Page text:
Only few days after the bright sungrazing comet of November 13/14, another new bright comet diving into the Sun has been discovered on Nov. 17 by Michal Kusiak using the images taken by SOHO spacecraft. This object too belong to the famous Kreutz-group, a family of sungrazing comets that are named after German astronomer Heinrich Kreutz who first studied them in the details. These comet fragments passes extremely close to the Sun at perihelion and usually they completely evaporated during such a close approach.
LASCO C2 Image - November 19, 2010
C2 Movie (click on the thumbnail for a bigger version)
We've had many bright Kreutz comets this year... A sign of a big one on its way?
Recently, different studies (Sekanina & Chodas 2007; Knight & Hearn 2008) have shown that the flow of Kreutz comets (correct of all systematic errors) increased. In the years since 1997 to 2002 for the Kreutz comet brighter that eighth magnitude has been calculated an average of about 83 new discoveries each year, while in the period 2003 - 2007 the average annual discovery rate risen to 125. This increase also applies to the findings of comets brighter than sixth magnitude where there was a increase in the flux of comets around 80%.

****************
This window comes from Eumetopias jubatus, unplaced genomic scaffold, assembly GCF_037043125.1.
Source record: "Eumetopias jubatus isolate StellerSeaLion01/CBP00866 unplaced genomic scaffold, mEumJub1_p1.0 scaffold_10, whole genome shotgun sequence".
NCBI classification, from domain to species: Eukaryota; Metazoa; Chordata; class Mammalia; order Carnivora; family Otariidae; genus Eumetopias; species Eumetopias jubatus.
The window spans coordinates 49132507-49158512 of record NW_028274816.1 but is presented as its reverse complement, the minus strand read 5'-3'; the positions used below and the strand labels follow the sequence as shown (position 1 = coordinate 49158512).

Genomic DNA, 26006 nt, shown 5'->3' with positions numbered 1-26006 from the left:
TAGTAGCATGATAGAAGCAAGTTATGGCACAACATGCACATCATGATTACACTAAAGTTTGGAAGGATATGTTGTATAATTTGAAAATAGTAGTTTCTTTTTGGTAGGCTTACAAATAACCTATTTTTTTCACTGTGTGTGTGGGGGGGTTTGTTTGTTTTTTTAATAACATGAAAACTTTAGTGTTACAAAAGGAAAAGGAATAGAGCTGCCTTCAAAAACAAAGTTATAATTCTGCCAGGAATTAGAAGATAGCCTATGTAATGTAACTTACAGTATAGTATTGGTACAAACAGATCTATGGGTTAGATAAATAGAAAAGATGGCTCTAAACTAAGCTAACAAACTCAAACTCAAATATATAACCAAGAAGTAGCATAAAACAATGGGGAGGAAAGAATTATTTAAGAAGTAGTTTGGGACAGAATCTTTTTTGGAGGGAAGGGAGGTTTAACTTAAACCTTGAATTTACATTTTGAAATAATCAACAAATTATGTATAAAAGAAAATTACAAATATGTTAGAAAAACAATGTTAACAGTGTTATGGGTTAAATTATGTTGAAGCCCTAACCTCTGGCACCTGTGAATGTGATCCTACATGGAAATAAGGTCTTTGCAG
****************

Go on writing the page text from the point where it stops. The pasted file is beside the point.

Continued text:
Sekanina and Chodas (2007) noted the increase in raw discoveries and suggested it may be “an early warning of another cluster of bright sungrazers approaching the Sun in coming decades.”
On November 18, 2010 the leading expert on Kreutz comets (reduced the observations of almost all of SOHO's ~1950 comets), Brian Marsden passed away after a prolonged illness. He will be remembered as contributing much to celestial mechanics and the dynamics and orbits of minor bodies of the solar system and as having an encyclopedic knowledge of the history of astronomy. Obituary on Sky & Telescope website and on mpec 2010-W10
by Ernesto Guido